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Consumer Protection


The activities of the Centre on consumer protection policy encompasses initiatives at the national level, and research and advocacy undertaken in other parts of the world.

In year 2001, a report ‘State of the Indian Consumer’ was also published that examined the plight of Indian consumers in the light of the UN Guidelines on Consumer Protection. This pioneering work was emulated in other developing countries including Pakistan. CUTS CCIER is involved in the process of drafting a National Consumer Policy for India. On being invited by the Royal Government of Bhutan, CUTS CCIER drafted a comprehensive law covering consumer protection, competition, and utility regulation and prescribed an institutional framework to implement the law.

Activities under the Consumer Protection Act, 1986

Pioneering efforts: CUTS has been an active player responsible for the enactment and strengthening of the Consumer Protection Act, 1986 (COPRA). COPRA is an unique law in the world, which provides for exclusive consumer disputes redressal fora. Secondly COPRA also recognised six rights of consumers. Along with the enactment of COPRA, other consumer laws like the Prevention of Food Adulteration Act, Weights & Measures Act, Monopolies & Restrictive Trade Practices Act, Bureau of Indian Standards Act etc were simplified and consumers and their organisations given the power to prosecute offenders.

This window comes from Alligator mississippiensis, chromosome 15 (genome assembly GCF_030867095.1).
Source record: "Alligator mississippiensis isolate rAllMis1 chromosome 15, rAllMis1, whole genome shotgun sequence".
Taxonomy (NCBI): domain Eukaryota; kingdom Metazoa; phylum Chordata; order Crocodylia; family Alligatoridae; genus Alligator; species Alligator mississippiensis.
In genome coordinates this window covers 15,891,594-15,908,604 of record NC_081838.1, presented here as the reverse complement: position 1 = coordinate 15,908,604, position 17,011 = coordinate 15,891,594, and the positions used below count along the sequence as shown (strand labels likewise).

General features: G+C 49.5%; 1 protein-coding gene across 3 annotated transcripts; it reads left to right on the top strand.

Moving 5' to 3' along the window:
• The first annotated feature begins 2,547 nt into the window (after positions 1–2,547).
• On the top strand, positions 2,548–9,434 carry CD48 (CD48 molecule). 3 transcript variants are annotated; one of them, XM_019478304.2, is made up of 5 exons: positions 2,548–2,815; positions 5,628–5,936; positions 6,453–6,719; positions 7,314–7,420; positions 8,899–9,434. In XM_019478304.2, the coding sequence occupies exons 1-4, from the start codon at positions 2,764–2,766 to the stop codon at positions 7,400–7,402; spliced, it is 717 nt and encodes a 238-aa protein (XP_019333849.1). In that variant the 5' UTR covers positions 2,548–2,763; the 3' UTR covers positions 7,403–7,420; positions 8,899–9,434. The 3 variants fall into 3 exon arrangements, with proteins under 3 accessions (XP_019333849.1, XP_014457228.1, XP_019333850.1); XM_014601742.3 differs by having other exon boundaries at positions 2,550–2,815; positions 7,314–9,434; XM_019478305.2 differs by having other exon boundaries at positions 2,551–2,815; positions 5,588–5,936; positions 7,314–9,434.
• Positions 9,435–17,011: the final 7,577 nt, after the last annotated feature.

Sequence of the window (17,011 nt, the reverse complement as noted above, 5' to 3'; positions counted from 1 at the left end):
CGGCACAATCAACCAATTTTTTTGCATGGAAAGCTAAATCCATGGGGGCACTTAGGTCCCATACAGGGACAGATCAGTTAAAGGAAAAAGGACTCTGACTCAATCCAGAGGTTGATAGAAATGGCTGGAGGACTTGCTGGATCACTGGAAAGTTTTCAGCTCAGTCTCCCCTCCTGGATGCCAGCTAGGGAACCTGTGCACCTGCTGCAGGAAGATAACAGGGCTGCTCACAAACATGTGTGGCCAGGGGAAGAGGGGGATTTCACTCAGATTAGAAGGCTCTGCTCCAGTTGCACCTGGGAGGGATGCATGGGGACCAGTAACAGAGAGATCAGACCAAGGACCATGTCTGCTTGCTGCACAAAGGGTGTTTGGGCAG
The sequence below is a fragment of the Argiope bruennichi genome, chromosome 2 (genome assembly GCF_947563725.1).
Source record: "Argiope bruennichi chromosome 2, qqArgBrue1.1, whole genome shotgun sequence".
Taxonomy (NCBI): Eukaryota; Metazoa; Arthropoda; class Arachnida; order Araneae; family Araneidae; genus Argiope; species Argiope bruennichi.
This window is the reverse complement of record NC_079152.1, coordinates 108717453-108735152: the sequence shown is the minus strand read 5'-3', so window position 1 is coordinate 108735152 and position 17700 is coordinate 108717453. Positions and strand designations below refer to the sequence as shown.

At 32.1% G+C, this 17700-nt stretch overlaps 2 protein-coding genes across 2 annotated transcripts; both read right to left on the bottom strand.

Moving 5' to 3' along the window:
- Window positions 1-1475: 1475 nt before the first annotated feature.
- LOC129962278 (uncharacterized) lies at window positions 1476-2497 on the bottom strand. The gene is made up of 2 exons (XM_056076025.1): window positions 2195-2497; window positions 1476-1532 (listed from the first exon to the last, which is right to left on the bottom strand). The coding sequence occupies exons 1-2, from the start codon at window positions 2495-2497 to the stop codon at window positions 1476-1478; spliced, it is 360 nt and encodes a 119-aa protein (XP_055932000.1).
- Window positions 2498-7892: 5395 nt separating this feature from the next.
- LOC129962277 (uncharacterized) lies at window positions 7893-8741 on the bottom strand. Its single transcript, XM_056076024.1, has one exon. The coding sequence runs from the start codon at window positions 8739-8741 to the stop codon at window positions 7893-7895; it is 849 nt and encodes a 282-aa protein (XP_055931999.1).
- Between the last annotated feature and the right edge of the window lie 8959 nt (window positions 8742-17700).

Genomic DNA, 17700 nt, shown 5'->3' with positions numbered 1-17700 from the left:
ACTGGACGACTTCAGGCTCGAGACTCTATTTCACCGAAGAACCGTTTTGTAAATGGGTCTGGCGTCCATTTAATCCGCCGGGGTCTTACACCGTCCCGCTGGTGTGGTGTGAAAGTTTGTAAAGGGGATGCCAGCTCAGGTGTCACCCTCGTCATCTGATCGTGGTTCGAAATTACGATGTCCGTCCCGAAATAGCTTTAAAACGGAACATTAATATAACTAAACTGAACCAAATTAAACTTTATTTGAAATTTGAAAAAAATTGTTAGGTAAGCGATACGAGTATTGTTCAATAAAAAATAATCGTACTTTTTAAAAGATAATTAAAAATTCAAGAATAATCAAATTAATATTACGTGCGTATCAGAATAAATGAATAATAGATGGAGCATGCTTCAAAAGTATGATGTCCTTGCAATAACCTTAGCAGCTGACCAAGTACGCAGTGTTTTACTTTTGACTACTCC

Representation: CUTS was the only group in the country to serve on the Central, Rajasthan State and West Bengal State Consumer Protection Councils (established under COPRA) during 1987-90 and subsequently in two of the three. It has also served on two High Powered Committees of the Central Council which reviewed the functioning of COPRA, and in one case the MRTPA. Its recommendations have lead to strengthening of COPRA.

Litigation: CUTS has also taken up a number of cases to the consumer courts for redressal of consumer grievances. For instance, the first complaint to the National Commission was filed by CUTS. It was a case against Bank of Baroda, for compensation to customers during a prolonged strike. The case was decided in 1989, without specific relief to consumers. In the past, before the filing of this litigation, there used be long strikes in banks and other similar public sector undertakings. After this case there was not a single case of a long strike in any bank.

Another effective case pursued by CUTS resulted in COPRA being amended to include the power of the redressal forums enabling them to ask for withdrawal of unsafe goods from the market and/or ban the marketing of unsafe goods. This case related to a toxic food additive: BVO (brominated vegetable oil) used in citrus-flavoured soft drinks (such as Fanta, Limca etc). It was legally banned, but the ban was short-circuited by the strong lobbies of manufacturers and bottlers aided by corrupt politicians and bureaucrats.

 

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